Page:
innocence blog

A Web log for the Innocence Institute of Point Park University

Friday, November 03, 2006

DNA Clears Man in Rape, Judge Rules

This article appeared in the New York Times on November 1, 2006:

DNA Clears Man in Rape, Judge Rules

By THE ASSOCIATED PRESS

DALLAS, Oct. 31 (AP) — A man convicted of rape 25 years ago walked out of a courtroom a free man Tuesday after a judge ruled that he would probably not have been found guilty if DNA testing had been available.

“My faith was tested, and I won,” said the man, Larry Fuller, 57, who trembled slightly as he left the courthouse carrying two worn Bibles.

After the ruling by Judge Lana McDaniel of District Court, supporters of Mr. Fuller broke out in applause. The assistant district attorney, John Rolater, who was not involved in the original case, apologized to Mr. Fuller.

“Thank you,” Mr. Fuller said. “Apology accepted.”

Mr. Fuller was sentenced to 50 years after jurors convicted him of aggravated rape in 1981, finding that he had broken into a woman’s apartment and raped her, using a butcher knife to cut her thumb, neck and back as she struggled.

The victim looked at two photo lineups, both of which included Mr. Fuller. She picked him in the second one, even though he was bearded in the picture and she had said her attacker had no facial hair.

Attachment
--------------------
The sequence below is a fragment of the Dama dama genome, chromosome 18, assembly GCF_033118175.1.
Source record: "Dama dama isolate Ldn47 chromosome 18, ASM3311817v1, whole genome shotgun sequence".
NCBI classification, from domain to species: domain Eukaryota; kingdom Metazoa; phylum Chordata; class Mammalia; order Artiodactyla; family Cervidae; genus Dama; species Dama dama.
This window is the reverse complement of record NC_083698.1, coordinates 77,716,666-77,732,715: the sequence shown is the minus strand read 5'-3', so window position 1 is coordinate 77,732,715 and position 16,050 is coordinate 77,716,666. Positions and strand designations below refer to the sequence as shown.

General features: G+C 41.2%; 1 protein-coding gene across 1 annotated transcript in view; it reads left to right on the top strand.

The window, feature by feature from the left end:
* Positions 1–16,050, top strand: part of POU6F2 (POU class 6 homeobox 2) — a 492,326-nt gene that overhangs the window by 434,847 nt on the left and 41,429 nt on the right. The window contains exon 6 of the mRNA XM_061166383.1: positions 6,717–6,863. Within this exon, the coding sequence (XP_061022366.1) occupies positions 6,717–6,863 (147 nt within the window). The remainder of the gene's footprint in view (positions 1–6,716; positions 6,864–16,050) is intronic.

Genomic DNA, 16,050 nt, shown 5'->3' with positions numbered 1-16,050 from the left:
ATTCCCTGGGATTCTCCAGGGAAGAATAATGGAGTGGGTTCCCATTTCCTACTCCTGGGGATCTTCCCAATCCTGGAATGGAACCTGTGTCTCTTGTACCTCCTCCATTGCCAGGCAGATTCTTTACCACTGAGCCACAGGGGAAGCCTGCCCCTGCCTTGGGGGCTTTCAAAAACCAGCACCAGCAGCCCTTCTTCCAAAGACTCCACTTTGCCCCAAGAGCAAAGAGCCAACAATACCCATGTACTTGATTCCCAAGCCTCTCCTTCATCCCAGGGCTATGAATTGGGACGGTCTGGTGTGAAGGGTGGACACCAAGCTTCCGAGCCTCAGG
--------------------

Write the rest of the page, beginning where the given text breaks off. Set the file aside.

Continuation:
At the time, Mr. Fuller was a 32-year-old Vietnam veteran who had received the Air Medal for taking care of his crew. He was pursuing a career in art and had worked as a driver and warehouse employee.

Mr. Fuller had no convictions for sexual assault, but he had pleaded guilty to robbing a convenience store in 1975 and had been sentenced to three years in prison. He served 18 years on the rape conviction. He was released in 1999 but sent back last year for a parole violation.
All the while, Mr. Fuller professed his innocence in the rape case and tried to prove it through DNA. This year, the Dallas County district attorney’s office agreed to allow the additional testing.

Mr. Fuller’s subsequent exoneration makes him the 10th Dallas County man in five years cleared by DNA testing. More than 20 men have been exonerated in Texas by such testing, according to the Innocence Project. Nationwide, 185 people have been cleared through DNA after their convictions, according to the Innocence Project. In most cases, testimony from mistaken witness identification led to the wrongful conviction, the group said.

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